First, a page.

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This paper draws on econometric work by Zettelmeyer (1998). We are grateful to Gérard Bélanger, Isaias Coelho, Vincent Koen, Christoph Rosenberg and especially Peter Keller for helpful comments and discussions and to Nada Mora for outstanding research assistance. Any remaining errors are ours.
Transition year zero is defined as the year in which central planning was decisively abandoned (Berg et al, 1998). This is taken to be 1992 for the BRO countries, 1990 for Poland, Hungary and countries on the territory of the former Socialist Federated Republic of Yugoslavia and 1991 for the remaining Eastern European countries.
Berg et al. (1998), de Melo et al. (1997), Hernández-Catá (1997), IMF (1998a), Fischer, Sahay, and Vegh (1996a, b), Sachs (1996), Åslund, Boone and Johnson (1996), Selowsky and Martin (1997), Wolf (1997) and World Bank (1996).
Uzbekistan is well endowed with reserves of natural gas, oil, and coal, and has substantial deposits of gold, silver, copper, lead, zinc, wolfram, uranium, and tungsten. It is the world’s fifth largest cotton producer and second largest cotton exporter (about 17 percent of world exports), and among the 10 largest gold producers. Agriculture has always been the key sector of the Uzbek economy, and a significant part of the industrial and services sectors depend on transporting and processing of agricultural commodities. At independence, agriculture’s share in GDP was over 30 percent, and the sector’s relative importance has remained high despite the Government’s efforts to diversify the country’s economic base.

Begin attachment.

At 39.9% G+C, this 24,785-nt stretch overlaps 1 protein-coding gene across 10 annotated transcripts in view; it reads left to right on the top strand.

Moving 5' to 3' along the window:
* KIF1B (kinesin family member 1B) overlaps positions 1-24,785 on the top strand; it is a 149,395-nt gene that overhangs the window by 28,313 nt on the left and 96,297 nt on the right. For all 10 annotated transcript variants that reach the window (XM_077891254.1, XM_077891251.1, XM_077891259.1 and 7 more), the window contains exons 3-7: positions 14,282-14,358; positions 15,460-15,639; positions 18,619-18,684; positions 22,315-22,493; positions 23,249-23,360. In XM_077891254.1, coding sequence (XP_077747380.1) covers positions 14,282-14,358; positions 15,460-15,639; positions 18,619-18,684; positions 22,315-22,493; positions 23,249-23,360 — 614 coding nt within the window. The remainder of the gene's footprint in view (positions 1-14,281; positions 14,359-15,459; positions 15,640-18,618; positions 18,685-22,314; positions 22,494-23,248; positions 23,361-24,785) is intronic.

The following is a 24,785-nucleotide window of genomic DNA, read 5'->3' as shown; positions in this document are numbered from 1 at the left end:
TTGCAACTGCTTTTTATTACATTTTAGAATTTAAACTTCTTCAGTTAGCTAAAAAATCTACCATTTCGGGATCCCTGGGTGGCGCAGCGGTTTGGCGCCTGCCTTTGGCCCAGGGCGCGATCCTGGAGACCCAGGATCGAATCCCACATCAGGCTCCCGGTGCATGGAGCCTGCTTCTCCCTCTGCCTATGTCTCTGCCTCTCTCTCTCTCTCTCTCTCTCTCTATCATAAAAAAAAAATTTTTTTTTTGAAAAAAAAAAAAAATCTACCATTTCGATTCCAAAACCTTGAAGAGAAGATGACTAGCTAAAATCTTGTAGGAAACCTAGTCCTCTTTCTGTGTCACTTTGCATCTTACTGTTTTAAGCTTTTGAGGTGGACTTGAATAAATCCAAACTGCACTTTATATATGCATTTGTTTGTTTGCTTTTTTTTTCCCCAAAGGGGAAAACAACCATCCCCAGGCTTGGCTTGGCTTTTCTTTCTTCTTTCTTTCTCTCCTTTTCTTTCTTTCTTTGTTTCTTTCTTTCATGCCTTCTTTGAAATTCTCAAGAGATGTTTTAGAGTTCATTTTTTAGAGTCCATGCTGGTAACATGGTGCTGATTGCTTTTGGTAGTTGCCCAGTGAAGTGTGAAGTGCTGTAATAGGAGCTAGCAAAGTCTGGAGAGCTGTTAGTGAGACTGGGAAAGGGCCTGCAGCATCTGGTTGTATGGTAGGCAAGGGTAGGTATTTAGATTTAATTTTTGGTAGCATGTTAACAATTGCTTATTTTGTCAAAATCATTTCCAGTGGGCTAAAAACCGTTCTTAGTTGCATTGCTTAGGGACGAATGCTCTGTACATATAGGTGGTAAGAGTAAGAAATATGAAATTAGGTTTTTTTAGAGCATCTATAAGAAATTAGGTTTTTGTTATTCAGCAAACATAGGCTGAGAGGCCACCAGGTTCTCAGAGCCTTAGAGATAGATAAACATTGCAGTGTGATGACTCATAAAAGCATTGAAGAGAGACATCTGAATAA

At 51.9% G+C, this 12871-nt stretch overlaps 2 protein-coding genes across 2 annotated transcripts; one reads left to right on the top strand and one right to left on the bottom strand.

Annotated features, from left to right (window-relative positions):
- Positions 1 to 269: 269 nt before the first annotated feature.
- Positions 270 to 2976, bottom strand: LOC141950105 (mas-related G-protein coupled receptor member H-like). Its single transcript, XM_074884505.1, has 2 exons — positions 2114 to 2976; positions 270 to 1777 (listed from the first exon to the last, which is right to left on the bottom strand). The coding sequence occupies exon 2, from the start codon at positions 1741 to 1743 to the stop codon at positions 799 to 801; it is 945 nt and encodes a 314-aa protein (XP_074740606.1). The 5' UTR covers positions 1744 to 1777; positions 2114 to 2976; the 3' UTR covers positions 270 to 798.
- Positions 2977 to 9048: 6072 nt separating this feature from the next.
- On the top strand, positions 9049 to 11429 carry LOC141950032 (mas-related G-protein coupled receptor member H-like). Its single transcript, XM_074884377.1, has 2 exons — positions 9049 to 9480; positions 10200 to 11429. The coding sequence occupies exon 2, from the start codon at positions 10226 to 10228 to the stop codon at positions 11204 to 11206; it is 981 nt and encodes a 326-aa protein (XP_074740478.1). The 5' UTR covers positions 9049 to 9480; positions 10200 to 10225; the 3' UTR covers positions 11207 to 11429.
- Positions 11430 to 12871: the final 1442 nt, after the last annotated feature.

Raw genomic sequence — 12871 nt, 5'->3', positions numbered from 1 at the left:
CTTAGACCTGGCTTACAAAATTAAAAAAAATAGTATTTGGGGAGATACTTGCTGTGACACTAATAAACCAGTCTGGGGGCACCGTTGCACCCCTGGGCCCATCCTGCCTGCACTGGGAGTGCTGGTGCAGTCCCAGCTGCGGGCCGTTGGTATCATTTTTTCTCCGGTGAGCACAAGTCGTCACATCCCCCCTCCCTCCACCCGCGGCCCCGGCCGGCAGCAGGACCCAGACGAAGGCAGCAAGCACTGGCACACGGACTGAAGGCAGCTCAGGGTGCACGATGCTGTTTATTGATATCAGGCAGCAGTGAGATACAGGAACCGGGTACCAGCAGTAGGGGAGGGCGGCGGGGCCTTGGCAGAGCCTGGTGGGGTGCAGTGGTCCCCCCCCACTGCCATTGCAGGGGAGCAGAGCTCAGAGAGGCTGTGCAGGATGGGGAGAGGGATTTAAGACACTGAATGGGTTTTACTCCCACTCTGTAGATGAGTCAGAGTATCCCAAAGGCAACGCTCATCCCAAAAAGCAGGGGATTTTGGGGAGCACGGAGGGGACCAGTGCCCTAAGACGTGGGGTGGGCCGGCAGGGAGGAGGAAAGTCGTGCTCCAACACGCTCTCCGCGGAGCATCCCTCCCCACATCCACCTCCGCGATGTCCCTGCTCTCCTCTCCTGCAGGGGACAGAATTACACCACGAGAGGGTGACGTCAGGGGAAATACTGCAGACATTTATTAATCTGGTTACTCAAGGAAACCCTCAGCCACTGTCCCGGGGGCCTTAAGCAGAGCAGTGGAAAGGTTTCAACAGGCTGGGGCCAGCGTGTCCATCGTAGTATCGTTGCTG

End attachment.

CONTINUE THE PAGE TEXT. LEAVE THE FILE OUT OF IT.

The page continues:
Official investment data are very weak and need to be interpreted with caution, in part because they include current expenditures by the budget and state-owned enterprises.
See Gavrilenkov and Koen (1994) and Easterly and Fischer (1995) who discuss problems related to this investment approach in the context of the former Soviet Union. With assistance from the World Bank, a public sector investment review was initiated in 1996, which however did not produce useful results because of the unavailability of data.
The government has also financed a number of large construction projects including the restoration of tourist sites, hotels, and several new administrative and representational buildings.
Estimates of foreign direct investment are subject to considerable uncertainty. US$200 million is equivalent to less than US$10 per capita for Uzbekistan, compared to a CIS (BRO) average of about US$20 (35) for 1996 and US$23 (35) for 1997 according to IMF estimates. The EBRD (1998) estimates are much lower; it estimates Uzbekistan’s net FDI at only US$50 million for 1996 and US$ 60 million for 1997. This translates to an average of less than US$ 3 per capita, as compared to a CIS (BRO) average of about US$ 26 (57) for 1996 and US$33 (69) for 1997, according to the EBRD.
See also De Melo et al.’s liberalization index for 1995, which is reproduced in Table 1 (last column) for the BRO countries.
The exception is “Securities markets and non-bank financial institutions”, where the country is given exactly the median grade.
See EBRD (1997). The EBRD has estimated the private sector share in GDP at 45 percent in mid-1997. This estimate is more plausible than the government’s official data which equates non-state ownership with private ownership.